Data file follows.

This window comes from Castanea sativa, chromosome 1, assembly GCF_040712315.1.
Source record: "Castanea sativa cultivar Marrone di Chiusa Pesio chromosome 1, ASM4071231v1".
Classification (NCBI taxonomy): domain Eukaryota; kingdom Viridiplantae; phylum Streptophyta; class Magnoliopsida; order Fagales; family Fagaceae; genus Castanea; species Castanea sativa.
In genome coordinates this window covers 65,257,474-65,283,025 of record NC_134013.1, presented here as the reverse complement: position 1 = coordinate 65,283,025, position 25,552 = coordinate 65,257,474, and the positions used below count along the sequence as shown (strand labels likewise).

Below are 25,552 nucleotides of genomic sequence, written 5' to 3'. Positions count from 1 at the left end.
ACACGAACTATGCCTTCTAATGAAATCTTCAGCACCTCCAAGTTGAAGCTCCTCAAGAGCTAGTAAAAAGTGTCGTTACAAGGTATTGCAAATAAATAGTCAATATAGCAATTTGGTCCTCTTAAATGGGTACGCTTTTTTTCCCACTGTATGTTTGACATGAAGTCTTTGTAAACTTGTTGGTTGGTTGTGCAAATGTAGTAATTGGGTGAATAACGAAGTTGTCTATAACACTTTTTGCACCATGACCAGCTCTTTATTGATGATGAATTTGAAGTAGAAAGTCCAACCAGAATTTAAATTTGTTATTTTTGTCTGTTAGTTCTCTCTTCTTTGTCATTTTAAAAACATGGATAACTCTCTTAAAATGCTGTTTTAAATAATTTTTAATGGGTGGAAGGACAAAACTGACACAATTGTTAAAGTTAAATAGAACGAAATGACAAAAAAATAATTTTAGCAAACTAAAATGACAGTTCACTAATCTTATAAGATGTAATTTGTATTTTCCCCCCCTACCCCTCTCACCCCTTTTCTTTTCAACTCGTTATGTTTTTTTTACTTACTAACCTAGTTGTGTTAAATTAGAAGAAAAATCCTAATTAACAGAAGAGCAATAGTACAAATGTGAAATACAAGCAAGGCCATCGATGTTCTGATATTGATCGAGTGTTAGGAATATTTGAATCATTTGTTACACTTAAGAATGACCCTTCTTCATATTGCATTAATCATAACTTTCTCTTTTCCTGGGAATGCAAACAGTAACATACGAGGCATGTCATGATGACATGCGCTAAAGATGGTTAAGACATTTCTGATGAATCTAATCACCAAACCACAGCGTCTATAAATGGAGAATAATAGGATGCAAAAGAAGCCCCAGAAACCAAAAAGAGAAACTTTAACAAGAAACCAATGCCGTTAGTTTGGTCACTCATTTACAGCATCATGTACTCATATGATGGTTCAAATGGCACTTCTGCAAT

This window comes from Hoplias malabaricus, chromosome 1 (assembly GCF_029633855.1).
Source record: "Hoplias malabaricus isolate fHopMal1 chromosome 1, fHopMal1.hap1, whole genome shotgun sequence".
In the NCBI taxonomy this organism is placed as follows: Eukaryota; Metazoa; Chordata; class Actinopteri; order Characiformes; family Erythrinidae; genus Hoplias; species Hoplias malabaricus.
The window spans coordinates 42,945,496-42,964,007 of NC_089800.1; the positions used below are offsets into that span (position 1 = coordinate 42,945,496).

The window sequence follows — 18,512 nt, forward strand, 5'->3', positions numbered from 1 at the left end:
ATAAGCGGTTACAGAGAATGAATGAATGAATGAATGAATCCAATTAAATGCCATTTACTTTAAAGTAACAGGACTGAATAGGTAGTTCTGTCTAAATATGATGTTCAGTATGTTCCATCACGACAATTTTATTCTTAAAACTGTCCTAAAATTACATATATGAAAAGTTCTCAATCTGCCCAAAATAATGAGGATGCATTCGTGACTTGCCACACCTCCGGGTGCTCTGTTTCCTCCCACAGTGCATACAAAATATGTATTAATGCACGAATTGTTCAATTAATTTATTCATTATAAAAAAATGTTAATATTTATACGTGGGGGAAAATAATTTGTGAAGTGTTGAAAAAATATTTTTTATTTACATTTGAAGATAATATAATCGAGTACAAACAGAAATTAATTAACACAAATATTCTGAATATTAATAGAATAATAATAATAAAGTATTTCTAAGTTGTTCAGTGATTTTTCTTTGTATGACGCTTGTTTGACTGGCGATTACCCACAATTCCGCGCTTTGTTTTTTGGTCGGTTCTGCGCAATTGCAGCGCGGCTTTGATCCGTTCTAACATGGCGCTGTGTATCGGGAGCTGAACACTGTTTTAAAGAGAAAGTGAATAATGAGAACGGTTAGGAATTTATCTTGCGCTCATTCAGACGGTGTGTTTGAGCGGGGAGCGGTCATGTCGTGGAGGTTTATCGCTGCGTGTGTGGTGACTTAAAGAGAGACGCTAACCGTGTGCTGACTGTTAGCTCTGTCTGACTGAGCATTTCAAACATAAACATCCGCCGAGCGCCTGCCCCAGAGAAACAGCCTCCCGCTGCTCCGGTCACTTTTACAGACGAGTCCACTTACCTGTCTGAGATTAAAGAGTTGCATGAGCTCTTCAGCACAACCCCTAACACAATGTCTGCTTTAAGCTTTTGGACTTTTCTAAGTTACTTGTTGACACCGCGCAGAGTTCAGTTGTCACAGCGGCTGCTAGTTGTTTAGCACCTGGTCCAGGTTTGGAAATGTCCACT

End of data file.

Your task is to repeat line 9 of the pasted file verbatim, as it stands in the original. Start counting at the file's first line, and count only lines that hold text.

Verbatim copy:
In the NCBI taxonomy this organism is placed as follows: Eukaryota; Metazoa; Chordata; class Actinopteri; order Characiformes; family Erythrinidae; genus Hoplias; species Hoplias malabaricus.